The editorial celebrates and encourages the growing number of global advocates, human rights defenders and others around the world who are challenging HIV criminalisation but notes that everyone involved in the HIV response needs to play their part. “Ending HIV criminalization is the responsibility of us all,” they argue.

“It is important that we all understand how to ensure justice for all people living with HIV, not just those who have access to treatment and are fortunate enough to be undetectable,” they conclude, “so that we can finally end these outrageously unjust laws, policies and practices against people living with HIV in all of their diversity.”

Australia: New South Wales mandatory testing bill is unnecessary and could be counterproductive

Mandatory disease testing bill ‘could put officers at risk’

NSW Health says a proposed law enabling authorities to force people to undergo testing for bloodborne diseases could actually put frontline workers at greater risk.

The department’s evidence to a parliamentary committee came as a senior NSW police official said it’s “not unusual” for officers to get pelted with faeces mixed with blood.

Getting bitten, spat on, or splashed with blood are some of the unfortunate realities faced on the job by emergency and prison workers, and come with the additional fear of getting infected with bloodborne diseases.

But the risk of infection from such incidents is very low, and drawing blood samples from people against their will could make them less likely to trust health workers to perform voluntary tests, a top NSW Health official said.

Such an increase in mistrust could make it harder for health workers to combat the spread of the diseases, including among prisoners where the prevalence of hepatitis C is up to 20 per cent higher than in the general community, the committee heard.

“The importance of reducing any stigma and discrimination, and improving the quality and accuracy of information about bloodborne viruses is paramount to engaging people in treatment,” said Michelle Cretikos, executive director with NSW Health‘s population and public health division.

“If people are discouraged from accessing treatment, then in fact the risk may increase, both to the people in the community as well as the workers that are looking after them.

“It‘s likely to reduce people’s trust in the health services … and may reduce access to treatment and access to care.”

Since 1994, there have been zero cases of NSW healthcare workers getting infected with HIV after an exposure in the workplace, Dr Cretikos said, pointing to an NSW Health policy directive.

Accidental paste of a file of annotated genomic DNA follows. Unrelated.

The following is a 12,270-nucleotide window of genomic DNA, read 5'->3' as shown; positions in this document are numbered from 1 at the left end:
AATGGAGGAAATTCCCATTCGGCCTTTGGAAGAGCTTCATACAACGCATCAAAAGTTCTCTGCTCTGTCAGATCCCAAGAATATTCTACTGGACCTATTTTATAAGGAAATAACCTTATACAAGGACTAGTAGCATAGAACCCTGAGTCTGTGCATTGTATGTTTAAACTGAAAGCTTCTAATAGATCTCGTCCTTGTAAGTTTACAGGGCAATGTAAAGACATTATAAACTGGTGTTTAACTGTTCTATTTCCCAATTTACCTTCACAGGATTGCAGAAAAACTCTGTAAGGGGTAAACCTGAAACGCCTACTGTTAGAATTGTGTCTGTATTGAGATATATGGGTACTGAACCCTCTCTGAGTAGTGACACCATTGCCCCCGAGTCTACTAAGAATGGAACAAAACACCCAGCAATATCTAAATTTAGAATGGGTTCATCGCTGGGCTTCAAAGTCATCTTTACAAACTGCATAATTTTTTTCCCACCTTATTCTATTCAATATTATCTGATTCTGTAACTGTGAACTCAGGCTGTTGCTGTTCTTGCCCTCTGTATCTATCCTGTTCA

That same directive included a survey of international studies, including an Australian one, all of which failed to turn up a single case of HIV transmission to healthcare workers after exposure to the virus.

“There have been zero, zero, zero, zero, zero, zero cases in all of those studies … And that’s correct over many years, across many countries,” Dr Cretikos said.

Even when the exposure was in the form of a needle puncture, the transmission risk was calculated at 0.3 per cent.

One Brazilian study conducted between 1997 and 2009 that looked at 80 cases of healthcare workers getting exposed to HIV via needle prick injuries found that none of the workers were infected.

For hepatitis C exposure, the rate of transmission was slightly higher, with a range of nine international studies showing a rate between zero and 2.3 per cent.

That included an Australian study which showed no instances of transmission among 64 incidents of puncture injuries caused by large needles.

A top corrective services official said similar data was difficult to collect for prison staff, because workers were not mandated to let their employers know whether they had a disease or not.

But the fact that there is a risk means there is a need for greater protection, said Gayle Robson, chief of staff to the commissioner of Corrective Services NSW.

“It is (…) sufficient, there is simply a risk of our staff contracting bloodborne viruses,” Ms Robson said.

There was no risk of bloodborne virus infection from many other body fluids such as urine, spit or faeces, or when the skin wasn’t breached, the NSW Health document said.

NSW police deputy commissioner for corporate services Malcolm Lanyon told the committee that out of some 2,500 assaults on police last financial year, 490 involved exposure to bodily fluids, including 69 bites and 29 needlestick injuries.

He said being able to force people to undergo disease testing would significantly reduce the anxiety officers feel when they’ve been exposed to bodily fluids.

“Waiting periods associated with self-testing of the police officer can lead to months of uncertainty, which can be enormously stressful and have lasting psychological impacts on officers and their family,” Commissioner Lanyon said.

And while non-blood body fluids might not pose a disease risk on their own, officers were often exposed to a mix of substances that included blood, he said.

“There are a number of disgusting and degrading acts that happen often when someone is in custody in a cell … It’s not unusual for them to deliberately defecate in there, it’s not unusual for people to then self-harm in that cell, get blood mixed with faeces, and throw that at police officers. That’s not an unusual scenario in custody.”

Corrective Services director Craig Smith similarly said that corrective officers suffer a blow to their mental health when faced with uncertainty over whether they could have been infected.

“I’ve seen grown men cry,” Mr Smith said.

“I agree that the risks are low, (but) it‘s that ‘maybe’.”

Year in review: Celebrating successes, highlighting the many challenges ahead

This past year has shown us what happens when one pandemic –  HIV – is overshadowed by another pandemic, COVID-19.  Despite the many lessons learned from our collective advocacy against HIV criminalisation that we and our HIV JUSTICE WORLDWIDE partners highlighted in March, these lessons were mostly ignored by policymakers around the world.